Saturday, November 17, 2007


The Internet makes new inroads, this time into the credit business. Have a lookk at I think it is incredible.

Here you see how loans have recently performed.

Here is a Deutsche Bank Research paper on Web 2.0, which has a section about and similar sites at page 8.: Be a driver, not a passenger - Implications of Web 2.0 for financial institutions
Such person-to-person (P2P) lending aims to save costs by cutting out the middleman – i.e. the retail banks (see chart 7).4 Examples include Zopa in the UK, Prosper in the US, Boober in the Netherlands and most recently, Smava in Germany. Another outlet, Kiva, specialises on loans to entrepreneurs in developing countries.
Regulatory hurdles are steep but not insurmountable. Lenders are typically not allowed to lend commercially (otherwise they need a credit licence) and loans and/or investments are mostly limited to values between EUR 10,000 and EUR 35,000.5 In Germany, P2P loans are technically granted by a traditional bank which then passes these loans to the investors. As a consequence, transaction costs are higher and Smava only handles bigger allocations starting at EUR 500 (Prosper USD 50).

Lenders bear credit risk

To diversify, most loans are granted on a “one to many basis” – i.e. allocations are being spread across many loans so that the individual exposure to each loan is small. However, all models differ in detail. Zopa does not showcase individual borrowers, whereas most others let borrowers explain who they are and why they need the money. Prosper determines interest rates with an auction mechanism, others have fixed rates. Loans are typically unsecured and repayment is not guaranteed but German Smava offers a rudimentary insurance based on the default rates of a group of borrowers rather than any individual debtor. Borrowers at Prosper can improve their standing by joining (and being accepted by) a reputable group of borrowers, e.g. a group of MBA alumni. The group’s reputation depends on punctual payments being made by all members and hence there is peer pressure to conduct oneself reputably. Shame on those who do not pay on time! Kiva has a strong charity component while others are commercial.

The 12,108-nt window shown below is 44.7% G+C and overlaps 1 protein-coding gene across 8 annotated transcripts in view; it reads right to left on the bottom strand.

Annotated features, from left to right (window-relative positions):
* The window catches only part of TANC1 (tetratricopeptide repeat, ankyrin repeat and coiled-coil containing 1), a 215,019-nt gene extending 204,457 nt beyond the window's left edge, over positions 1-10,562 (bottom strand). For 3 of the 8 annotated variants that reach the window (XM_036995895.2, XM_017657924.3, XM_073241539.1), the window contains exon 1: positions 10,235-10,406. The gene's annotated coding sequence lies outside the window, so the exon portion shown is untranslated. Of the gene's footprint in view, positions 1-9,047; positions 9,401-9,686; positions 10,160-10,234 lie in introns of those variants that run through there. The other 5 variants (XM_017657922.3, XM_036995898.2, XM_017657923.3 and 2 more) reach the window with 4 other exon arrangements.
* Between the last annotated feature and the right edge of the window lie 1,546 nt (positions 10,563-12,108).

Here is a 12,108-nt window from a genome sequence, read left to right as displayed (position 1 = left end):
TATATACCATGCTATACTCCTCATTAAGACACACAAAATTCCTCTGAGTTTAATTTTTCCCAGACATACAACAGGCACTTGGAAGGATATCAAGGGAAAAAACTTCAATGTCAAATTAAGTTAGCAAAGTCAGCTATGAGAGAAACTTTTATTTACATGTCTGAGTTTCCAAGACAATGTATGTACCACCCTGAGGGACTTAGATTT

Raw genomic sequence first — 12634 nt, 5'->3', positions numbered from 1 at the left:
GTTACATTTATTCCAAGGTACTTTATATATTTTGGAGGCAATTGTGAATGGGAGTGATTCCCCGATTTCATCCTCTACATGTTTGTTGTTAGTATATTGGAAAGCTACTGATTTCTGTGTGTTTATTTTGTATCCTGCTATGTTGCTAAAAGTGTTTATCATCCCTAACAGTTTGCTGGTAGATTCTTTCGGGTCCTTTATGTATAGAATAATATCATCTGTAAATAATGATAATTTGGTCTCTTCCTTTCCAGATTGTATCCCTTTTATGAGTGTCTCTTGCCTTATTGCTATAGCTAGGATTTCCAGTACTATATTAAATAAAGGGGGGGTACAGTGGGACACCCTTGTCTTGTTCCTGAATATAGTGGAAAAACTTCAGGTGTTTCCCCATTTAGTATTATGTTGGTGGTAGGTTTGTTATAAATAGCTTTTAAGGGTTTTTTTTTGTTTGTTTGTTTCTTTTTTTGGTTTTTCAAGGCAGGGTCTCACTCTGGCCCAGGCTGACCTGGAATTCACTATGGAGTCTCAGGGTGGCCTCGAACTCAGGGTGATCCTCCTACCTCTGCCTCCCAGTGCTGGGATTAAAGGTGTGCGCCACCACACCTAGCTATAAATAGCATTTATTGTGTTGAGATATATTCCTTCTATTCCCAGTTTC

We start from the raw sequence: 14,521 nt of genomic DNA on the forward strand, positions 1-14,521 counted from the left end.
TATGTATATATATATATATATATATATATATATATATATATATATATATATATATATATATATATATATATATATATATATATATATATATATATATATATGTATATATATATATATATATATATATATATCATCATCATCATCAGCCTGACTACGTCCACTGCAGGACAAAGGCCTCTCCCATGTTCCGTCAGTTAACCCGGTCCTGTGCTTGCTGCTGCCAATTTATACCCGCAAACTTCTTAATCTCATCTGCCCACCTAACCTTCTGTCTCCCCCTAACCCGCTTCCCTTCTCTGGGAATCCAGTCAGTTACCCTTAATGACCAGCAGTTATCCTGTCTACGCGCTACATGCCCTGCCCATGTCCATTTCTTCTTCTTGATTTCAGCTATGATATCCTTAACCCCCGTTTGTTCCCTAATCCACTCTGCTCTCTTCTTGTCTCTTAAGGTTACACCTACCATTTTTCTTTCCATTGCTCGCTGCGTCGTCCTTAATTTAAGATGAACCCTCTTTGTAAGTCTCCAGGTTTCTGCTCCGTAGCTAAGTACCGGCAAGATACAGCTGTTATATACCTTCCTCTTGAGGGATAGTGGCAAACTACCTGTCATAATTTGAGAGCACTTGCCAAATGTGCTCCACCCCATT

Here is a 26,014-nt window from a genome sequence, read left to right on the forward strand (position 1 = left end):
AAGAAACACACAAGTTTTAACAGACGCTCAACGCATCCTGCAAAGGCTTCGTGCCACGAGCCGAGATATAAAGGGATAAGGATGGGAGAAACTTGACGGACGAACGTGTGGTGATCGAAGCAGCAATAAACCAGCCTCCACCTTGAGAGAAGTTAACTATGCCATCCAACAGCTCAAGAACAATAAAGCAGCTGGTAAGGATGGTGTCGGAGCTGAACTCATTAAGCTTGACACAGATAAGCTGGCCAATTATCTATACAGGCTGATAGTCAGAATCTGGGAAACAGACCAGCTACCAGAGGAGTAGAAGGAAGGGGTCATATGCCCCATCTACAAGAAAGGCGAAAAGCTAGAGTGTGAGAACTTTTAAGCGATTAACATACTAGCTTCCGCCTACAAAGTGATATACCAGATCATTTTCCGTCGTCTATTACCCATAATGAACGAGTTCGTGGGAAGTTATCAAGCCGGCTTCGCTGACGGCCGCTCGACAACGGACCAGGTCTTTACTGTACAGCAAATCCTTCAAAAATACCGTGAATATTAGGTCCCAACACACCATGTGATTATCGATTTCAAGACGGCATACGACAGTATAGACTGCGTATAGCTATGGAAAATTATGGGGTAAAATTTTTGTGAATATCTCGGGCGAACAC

Lenders ignore high-risk borrowers

For P2P borrowers it is easy to judge whether they are agreeing a good deal (compare the best rate offered by a bank with that of the P2P platform). For P2P lenders it is difficult because they bear the default risk and few of them are experts in risk management. Hence, the key challenge to further growth is to find more people willing to lend. Prosper, the Californian outlet which went online February 2006, has brokered loans worth around USD 70 m so far but had unfunded loan requests of more than USD 460 m. Loan requests from low-risk borrowers have the highest probability of being funded (around 45%) whereas high-risk borrowers are being ignored (less than 5% of loan bids are funded) (see chart 8).
Evidence from Prosper illustrates the difference peer-review and peer-pressure can make: default rates are typically much lower if borrowers have joined (and were accepted by) a group of borrowers – this holds in particular for high-risk and non-rated borrowers.6

Many lenders are not primarily attracted by higher interest rates but rather by the community aspect: potential borrowers explain who they are and why they need the money and lenders can actually decide which loan requests to fund and which not. A compelling story or stirring plea can make a difference. Online P2P lending also has a strong non-establishment twist (“no banks, better deals”) and many users prefer doing business with other people rather than with an impersonal bank.

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